A day has 86400 seconds, so for a recital rate of 1 digit per second, probably he needs almost 20 hours just to recite it. The problem is that even if I ever knew a 100 thousand digits, I could never break the world record, because after being awake 20+ hours I'd feel very drowsy and probably make a mistake somewhere. I find it extremely superhuman to be focused on something for 20+ hours consecutively, without getting dizzy or distracted.

I also read that a Japanese has done 86+ thousand π digits, but it was not confirmed. I am not sure if he made mistakes in the recital or if there were not official judges, but the fact he even attempted 86 thousand digits, that means he had memorised all those, which is an fantastic achievement itself, despite not making an official record. Another unbelievable thing is that we human beings, can not even flawlessly memorise a bunch of 100 thousand digits correctly, whereas for digital disks that's only a file of size just 100 Kilobytes, not even a millionth of an external hard drive. Despite all mnemnonics and calculation efforts it seems that we humans as a species are very inefficient when it come to brute-force of number encoding and their respective images association and representation in hippocampus and neocortex brain areas. But at least, we have to keep active what we got and keep practicing memorization.

We know that we humans, are now much worse than computers in mind sports, but we still do memorization in order to keep the brain active.
A related 'machine vs. human' analogy: the ISS (Space Station) speed is around 8 km/s, a thousand times faster than the human running speed at 8 m/s (e.g. which corresponds to the WR of 800 meters of Track&Field/Athletics , around 100 seconds for 800 m). Nevertheless, even if we humans made rockets and supersonic airplanes, we still run for hobbie or champion sports to keep active. The same applies for mind or memory sports (pi included) or chess.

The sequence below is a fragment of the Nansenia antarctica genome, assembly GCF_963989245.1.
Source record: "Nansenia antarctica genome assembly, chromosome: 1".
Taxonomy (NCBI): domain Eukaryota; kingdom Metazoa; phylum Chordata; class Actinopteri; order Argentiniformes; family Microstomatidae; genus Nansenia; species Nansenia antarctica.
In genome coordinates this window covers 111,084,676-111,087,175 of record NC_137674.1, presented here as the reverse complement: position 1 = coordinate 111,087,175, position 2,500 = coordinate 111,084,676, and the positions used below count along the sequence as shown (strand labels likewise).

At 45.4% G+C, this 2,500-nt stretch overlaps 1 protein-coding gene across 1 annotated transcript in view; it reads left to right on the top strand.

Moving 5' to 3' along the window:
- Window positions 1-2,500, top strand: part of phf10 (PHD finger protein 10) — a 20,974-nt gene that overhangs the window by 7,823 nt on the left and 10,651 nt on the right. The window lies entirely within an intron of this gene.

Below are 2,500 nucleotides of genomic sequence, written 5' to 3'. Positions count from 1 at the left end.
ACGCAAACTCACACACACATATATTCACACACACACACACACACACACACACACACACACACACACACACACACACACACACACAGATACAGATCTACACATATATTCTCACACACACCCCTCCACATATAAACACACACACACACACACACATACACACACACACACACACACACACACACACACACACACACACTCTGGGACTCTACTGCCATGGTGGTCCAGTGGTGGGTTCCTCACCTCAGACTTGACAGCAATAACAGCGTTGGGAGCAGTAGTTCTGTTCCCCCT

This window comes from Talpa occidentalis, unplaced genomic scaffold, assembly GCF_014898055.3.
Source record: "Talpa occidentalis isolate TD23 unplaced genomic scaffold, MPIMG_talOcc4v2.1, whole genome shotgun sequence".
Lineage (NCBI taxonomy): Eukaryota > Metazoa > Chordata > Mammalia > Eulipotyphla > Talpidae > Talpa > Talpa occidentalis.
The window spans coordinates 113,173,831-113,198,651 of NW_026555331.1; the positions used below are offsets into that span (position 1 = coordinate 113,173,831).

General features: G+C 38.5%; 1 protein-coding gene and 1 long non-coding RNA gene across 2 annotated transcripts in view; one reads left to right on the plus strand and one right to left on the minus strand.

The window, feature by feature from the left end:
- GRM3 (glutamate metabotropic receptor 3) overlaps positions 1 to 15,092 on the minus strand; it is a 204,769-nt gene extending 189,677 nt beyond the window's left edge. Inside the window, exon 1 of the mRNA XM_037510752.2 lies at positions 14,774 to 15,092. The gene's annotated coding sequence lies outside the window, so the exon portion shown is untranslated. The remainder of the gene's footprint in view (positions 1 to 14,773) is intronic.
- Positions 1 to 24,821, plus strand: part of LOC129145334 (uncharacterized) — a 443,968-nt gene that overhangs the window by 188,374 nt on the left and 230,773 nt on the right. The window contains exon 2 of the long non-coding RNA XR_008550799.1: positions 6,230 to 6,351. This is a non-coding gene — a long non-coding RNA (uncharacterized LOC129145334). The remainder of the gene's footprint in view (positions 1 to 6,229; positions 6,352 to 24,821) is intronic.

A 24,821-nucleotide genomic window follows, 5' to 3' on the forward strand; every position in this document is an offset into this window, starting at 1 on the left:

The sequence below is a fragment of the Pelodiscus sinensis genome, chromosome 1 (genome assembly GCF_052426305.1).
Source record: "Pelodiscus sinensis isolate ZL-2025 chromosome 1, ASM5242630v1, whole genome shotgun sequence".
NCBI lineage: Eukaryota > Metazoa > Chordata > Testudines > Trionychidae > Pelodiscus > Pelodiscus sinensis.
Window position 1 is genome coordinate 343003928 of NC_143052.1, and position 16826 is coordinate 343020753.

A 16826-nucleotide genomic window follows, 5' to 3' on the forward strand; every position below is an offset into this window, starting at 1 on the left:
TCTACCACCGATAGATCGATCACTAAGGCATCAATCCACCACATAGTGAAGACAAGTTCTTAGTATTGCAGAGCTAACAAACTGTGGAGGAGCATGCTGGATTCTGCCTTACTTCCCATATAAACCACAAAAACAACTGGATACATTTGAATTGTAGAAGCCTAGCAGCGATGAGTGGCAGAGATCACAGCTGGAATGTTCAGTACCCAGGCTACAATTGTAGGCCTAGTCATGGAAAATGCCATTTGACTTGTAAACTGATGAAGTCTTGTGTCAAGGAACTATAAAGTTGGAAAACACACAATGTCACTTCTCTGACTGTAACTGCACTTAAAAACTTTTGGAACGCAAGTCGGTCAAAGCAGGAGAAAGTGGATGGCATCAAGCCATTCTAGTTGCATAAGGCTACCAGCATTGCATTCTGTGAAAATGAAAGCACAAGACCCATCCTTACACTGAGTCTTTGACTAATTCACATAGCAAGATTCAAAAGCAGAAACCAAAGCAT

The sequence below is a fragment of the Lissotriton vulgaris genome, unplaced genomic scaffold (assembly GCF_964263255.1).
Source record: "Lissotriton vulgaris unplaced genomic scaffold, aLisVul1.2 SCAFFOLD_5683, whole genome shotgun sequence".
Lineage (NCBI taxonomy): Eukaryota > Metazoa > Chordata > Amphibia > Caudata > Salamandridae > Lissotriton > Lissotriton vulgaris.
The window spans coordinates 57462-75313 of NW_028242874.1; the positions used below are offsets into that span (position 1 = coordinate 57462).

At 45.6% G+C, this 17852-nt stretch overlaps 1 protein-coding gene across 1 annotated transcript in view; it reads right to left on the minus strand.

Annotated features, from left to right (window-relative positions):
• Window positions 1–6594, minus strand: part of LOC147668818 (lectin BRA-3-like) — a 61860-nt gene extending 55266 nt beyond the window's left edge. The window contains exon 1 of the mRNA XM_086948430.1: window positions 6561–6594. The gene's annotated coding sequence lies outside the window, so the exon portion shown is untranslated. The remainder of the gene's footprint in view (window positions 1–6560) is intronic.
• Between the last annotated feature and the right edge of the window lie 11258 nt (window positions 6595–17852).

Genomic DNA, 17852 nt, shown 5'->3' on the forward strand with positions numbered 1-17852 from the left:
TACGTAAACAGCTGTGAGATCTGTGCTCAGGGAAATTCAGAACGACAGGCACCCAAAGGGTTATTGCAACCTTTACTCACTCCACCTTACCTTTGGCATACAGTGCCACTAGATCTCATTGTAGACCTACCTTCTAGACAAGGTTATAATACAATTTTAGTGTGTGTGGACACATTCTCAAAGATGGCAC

I think the main gain for us, from such a routine activity (like Pi memorization), is the transferable skill of potentially memorising any information one wants (up the human limits though), and then store it in long-term memory.

Also, unlike the WMC Memory category of 1-hour decimals, which are presented and get forgotten afterwards (e.g. by the next day),
the π-Pi is a specific number however, and goes further into long-term memory, much more than '1-hour decimal numbers', which has a human WR of 2660, by W.Feng ( '11) http://www.world-memory-statistics.com/discipline.php?id=num60 , still amazing, but less in size than most Pi records.

12 November, 2015 - 13:19
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Wow! Es increible saber que usted es del video! :D

Había visto el del sudoku anteriormente, es genial poder hacer eso, de ahí intenté hacerlo y lo logré :)
Ahora veo el del Pi, y también es genial, y poder saberse todos esos decimales, yo solo me sé los 30 primeros

Lo felicito :)

17 April, 2016 - 21:13
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i'm very curious to know what is the method to locate a chain of 20 decimals of Pi and reciting the next 100 decimal? Plz anyone advise?